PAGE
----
Myth 5: Great managers are available 24/7
This is a great philosophy to wear you down completely. Many of us were taught the outdated mantra that to be a great manager, employee, sales rep etc. required you to be available to staff and potential clients around the clock. You know, the old ‘open door’ policy. Pardon the French, but what a load of bollocks. If your systems, succession plan and customer service levels are that poor that you have to be available for every potential phone call or walk-in, what hope have you got of building a sustainable business? Work in periods where you are available, and then schedule time where you take yourself off the grid and remove all distractions and be super-productive. Provide clear expectations about when you are and aren’t available to avoid confrontation around this. Busted.
Myth 6: You should follow the leader
This one often gets me into trouble, but I’m sticking to it. So many companies espouse a high-performance culture (which, by the way, is one of the most overused phrases in the corporate world), yet so many organisational leaders exhibit low-performance behaviour patterns. Just because someone’s card says CEO or senior manager, doesn’t necessarily mean they are a great role model in the area of productivity, or having a life outside of work. Busted.
The solution? Work-life integration
Work-life integration is a new way of thinking where you understand it’s you who ultimately has control over the majority of choices you make. For some people this may involve working extra hard for a couple of years in order to get ahead financially, or to work your way into a different role or occupation.
The flip side is that you also need to take regular breaks and build in periods of restoration and renewal. So while the archaic 8-8-8 model is thrown out the window, it is still imperative to carve out some time to recharge and keep burnout at bay. It is more about making a conscious choice on the type of professional and personal life you want to live, taking the appropriate steps to achieve this, and keeping a regular check on where you are heading.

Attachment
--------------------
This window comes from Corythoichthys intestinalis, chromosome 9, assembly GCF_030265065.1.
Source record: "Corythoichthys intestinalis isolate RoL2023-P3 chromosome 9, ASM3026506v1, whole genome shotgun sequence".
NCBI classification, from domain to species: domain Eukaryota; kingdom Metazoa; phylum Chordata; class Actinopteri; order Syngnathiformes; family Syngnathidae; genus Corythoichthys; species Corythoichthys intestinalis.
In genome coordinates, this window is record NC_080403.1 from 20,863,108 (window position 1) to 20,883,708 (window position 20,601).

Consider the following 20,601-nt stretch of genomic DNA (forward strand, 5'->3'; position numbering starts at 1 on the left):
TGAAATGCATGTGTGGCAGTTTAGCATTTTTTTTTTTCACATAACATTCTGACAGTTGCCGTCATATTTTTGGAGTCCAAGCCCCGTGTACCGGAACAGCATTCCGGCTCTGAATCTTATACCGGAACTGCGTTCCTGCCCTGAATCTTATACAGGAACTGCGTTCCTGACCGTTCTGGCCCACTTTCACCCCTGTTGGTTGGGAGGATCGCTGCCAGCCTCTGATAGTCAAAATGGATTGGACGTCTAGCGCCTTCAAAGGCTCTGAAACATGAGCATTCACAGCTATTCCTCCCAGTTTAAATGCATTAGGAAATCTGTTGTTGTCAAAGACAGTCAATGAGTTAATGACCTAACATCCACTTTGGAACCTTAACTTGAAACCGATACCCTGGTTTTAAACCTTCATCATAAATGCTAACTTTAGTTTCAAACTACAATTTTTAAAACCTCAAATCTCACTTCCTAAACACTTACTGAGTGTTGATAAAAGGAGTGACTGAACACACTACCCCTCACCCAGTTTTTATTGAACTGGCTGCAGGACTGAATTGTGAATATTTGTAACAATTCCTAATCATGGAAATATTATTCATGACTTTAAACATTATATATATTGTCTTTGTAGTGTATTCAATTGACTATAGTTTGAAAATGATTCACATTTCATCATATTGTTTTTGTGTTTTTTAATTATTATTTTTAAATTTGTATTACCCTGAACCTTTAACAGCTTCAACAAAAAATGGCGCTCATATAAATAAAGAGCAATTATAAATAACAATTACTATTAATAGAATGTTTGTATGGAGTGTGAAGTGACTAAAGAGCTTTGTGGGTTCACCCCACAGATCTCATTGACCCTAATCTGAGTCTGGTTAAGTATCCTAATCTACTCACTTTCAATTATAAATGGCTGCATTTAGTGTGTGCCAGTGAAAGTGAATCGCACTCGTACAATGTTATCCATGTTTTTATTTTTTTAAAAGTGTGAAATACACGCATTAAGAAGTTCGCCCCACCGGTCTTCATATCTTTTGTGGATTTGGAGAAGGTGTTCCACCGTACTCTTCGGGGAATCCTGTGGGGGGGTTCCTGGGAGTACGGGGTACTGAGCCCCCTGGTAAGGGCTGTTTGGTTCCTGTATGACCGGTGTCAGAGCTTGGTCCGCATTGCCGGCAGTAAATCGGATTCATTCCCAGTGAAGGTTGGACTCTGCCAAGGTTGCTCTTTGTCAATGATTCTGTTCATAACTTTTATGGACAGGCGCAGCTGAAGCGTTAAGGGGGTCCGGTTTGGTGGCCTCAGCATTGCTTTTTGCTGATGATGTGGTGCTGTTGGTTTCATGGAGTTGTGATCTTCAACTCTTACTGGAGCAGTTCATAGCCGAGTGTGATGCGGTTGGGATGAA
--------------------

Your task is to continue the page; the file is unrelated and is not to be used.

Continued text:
If most people were to spend only one-tenth of the time and energy they spend planning their business life on their personal life, they would get a totally different result and have a much greater chance of leading a rich and contented life.
Take some time to write down the type of life you want to live – right through to where you live, where you go on holidays and what you do to relax and unwind.
The process of integrating work and life together - rather than trying to have them exist in isolation - boosts your productivity and output at work and will give you a lot more motivation and opportunity to spend time with friends and family, as well as more time to engage in the activities you love.
Getting the mix right is really hard and requires constant time and effort. But trust me, if you work at it, I guarantee you can have a great career and an amazing life as well.
What's your solution to a happy blend between work and life?